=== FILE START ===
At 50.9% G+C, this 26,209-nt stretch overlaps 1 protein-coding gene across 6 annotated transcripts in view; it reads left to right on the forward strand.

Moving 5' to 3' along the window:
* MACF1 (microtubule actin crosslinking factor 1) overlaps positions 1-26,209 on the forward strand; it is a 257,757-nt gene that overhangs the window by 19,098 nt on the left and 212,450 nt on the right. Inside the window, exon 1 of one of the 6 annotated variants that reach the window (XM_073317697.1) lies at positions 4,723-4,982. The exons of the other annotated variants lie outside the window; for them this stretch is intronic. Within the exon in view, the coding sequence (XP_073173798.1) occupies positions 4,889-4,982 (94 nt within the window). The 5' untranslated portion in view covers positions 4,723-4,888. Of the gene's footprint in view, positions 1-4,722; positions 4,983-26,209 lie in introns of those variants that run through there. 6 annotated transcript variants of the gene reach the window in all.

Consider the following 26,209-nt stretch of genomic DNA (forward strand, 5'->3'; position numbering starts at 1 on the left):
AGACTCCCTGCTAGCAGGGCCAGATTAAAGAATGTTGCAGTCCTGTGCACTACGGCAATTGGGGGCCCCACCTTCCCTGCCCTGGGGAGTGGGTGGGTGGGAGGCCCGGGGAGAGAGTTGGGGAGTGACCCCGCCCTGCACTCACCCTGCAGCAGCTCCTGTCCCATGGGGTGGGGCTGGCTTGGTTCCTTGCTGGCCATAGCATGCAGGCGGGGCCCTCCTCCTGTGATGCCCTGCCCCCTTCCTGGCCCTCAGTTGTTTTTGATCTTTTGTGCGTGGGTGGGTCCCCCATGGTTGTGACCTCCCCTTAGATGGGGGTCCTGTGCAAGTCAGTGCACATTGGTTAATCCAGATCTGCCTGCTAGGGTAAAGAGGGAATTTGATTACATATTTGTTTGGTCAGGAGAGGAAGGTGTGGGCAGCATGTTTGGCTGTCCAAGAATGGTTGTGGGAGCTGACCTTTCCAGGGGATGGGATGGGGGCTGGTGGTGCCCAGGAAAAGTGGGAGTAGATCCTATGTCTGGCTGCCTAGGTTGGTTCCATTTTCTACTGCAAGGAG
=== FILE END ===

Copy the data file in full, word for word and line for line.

At 50.9% G+C, this 26,209-nt stretch overlaps 1 protein-coding gene across 6 annotated transcripts in view; it reads left to right on the forward strand.

Moving 5' to 3' along the window:
* MACF1 (microtubule actin crosslinking factor 1) overlaps positions 1-26,209 on the forward strand; it is a 257,757-nt gene that overhangs the window by 19,098 nt on the left and 212,450 nt on the right. Inside the window, exon 1 of one of the 6 annotated variants that reach the window (XM_073317697.1) lies at positions 4,723-4,982. The exons of the other annotated variants lie outside the window; for them this stretch is intronic. Within the exon in view, the coding sequence (XP_073173798.1) occupies positions 4,889-4,982 (94 nt within the window). The 5' untranslated portion in view covers positions 4,723-4,888. Of the gene's footprint in view, positions 1-4,722; positions 4,983-26,209 lie in introns of those variants that run through there. 6 annotated transcript variants of the gene reach the window in all.

Consider the following 26,209-nt stretch of genomic DNA (forward strand, 5'->3'; position numbering starts at 1 on the left):
AGACTCCCTGCTAGCAGGGCCAGATTAAAGAATGTTGCAGTCCTGTGCACTACGGCAATTGGGGGCCCCACCTTCCCTGCCCTGGGGAGTGGGTGGGTGGGAGGCCCGGGGAGAGAGTTGGGGAGTGACCCCGCCCTGCACTCACCCTGCAGCAGCTCCTGTCCCATGGGGTGGGGCTGGCTTGGTTCCTTGCTGGCCATAGCATGCAGGCGGGGCCCTCCTCCTGTGATGCCCTGCCCCCTTCCTGGCCCTCAGTTGTTTTTGATCTTTTGTGCGTGGGTGGGTCCCCCATGGTTGTGACCTCCCCTTAGATGGGGGTCCTGTGCAAGTCAGTGCACATTGGTTAATCCAGATCTGCCTGCTAGGGTAAAGAGGGAATTTGATTACATATTTGTTTGGTCAGGAGAGGAAGGTGTGGGCAGCATGTTTGGCTGTCCAAGAATGGTTGTGGGAGCTGACCTTTCCAGGGGATGGGATGGGGGCTGGTGGTGCCCAGGAAAAGTGGGAGTAGATCCTATGTCTGGCTGCCTAGGTTGGTTCCATTTTCTACTGCAAGGAG